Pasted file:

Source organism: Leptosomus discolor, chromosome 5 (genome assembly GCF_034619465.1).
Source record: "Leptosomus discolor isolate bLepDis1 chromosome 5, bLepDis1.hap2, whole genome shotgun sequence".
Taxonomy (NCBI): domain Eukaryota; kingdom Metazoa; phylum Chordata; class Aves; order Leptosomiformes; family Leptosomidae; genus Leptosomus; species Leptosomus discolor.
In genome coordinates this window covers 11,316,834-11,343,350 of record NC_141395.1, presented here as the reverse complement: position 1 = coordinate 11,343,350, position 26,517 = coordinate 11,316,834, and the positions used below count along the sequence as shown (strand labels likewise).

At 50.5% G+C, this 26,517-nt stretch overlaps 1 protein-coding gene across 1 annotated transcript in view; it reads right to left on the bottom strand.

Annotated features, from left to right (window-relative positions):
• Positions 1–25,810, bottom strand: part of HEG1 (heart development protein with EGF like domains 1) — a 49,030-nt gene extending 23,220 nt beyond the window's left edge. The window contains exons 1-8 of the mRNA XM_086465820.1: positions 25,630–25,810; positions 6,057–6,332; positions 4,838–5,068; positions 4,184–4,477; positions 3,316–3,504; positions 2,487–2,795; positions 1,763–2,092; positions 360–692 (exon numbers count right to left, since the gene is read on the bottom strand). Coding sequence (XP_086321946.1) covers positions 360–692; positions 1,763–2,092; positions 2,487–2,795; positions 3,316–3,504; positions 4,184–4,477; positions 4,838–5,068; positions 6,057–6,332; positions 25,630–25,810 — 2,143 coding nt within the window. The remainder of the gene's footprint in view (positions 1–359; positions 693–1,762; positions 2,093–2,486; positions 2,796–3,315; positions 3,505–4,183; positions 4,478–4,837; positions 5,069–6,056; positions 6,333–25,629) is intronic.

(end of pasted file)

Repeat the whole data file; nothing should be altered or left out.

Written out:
Source organism: Leptosomus discolor, chromosome 5 (genome assembly GCF_034619465.1).
Source record: "Leptosomus discolor isolate bLepDis1 chromosome 5, bLepDis1.hap2, whole genome shotgun sequence".
Taxonomy (NCBI): domain Eukaryota; kingdom Metazoa; phylum Chordata; class Aves; order Leptosomiformes; family Leptosomidae; genus Leptosomus; species Leptosomus discolor.
In genome coordinates this window covers 11,316,834-11,343,350 of record NC_141395.1, presented here as the reverse complement: position 1 = coordinate 11,343,350, position 26,517 = coordinate 11,316,834, and the positions used below count along the sequence as shown (strand labels likewise).

At 50.5% G+C, this 26,517-nt stretch overlaps 1 protein-coding gene across 1 annotated transcript in view; it reads right to left on the bottom strand.

Annotated features, from left to right (window-relative positions):
• Positions 1–25,810, bottom strand: part of HEG1 (heart development protein with EGF like domains 1) — a 49,030-nt gene extending 23,220 nt beyond the window's left edge. The window contains exons 1-8 of the mRNA XM_086465820.1: positions 25,630–25,810; positions 6,057–6,332; positions 4,838–5,068; positions 4,184–4,477; positions 3,316–3,504; positions 2,487–2,795; positions 1,763–2,092; positions 360–692 (exon numbers count right to left, since the gene is read on the bottom strand). Coding sequence (XP_086321946.1) covers positions 360–692; positions 1,763–2,092; positions 2,487–2,795; positions 3,316–3,504; positions 4,184–4,477; positions 4,838–5,068; positions 6,057–6,332; positions 25,630–25,810 — 2,143 coding nt within the window. The remainder of the gene's footprint in view (positions 1–359; positions 693–1,762; positions 2,093–2,486; positions 2,796–3,315; positions 3,505–4,183; positions 4,478–4,837; positions 5,069–6,056; positions 6,333–25,629) is intronic.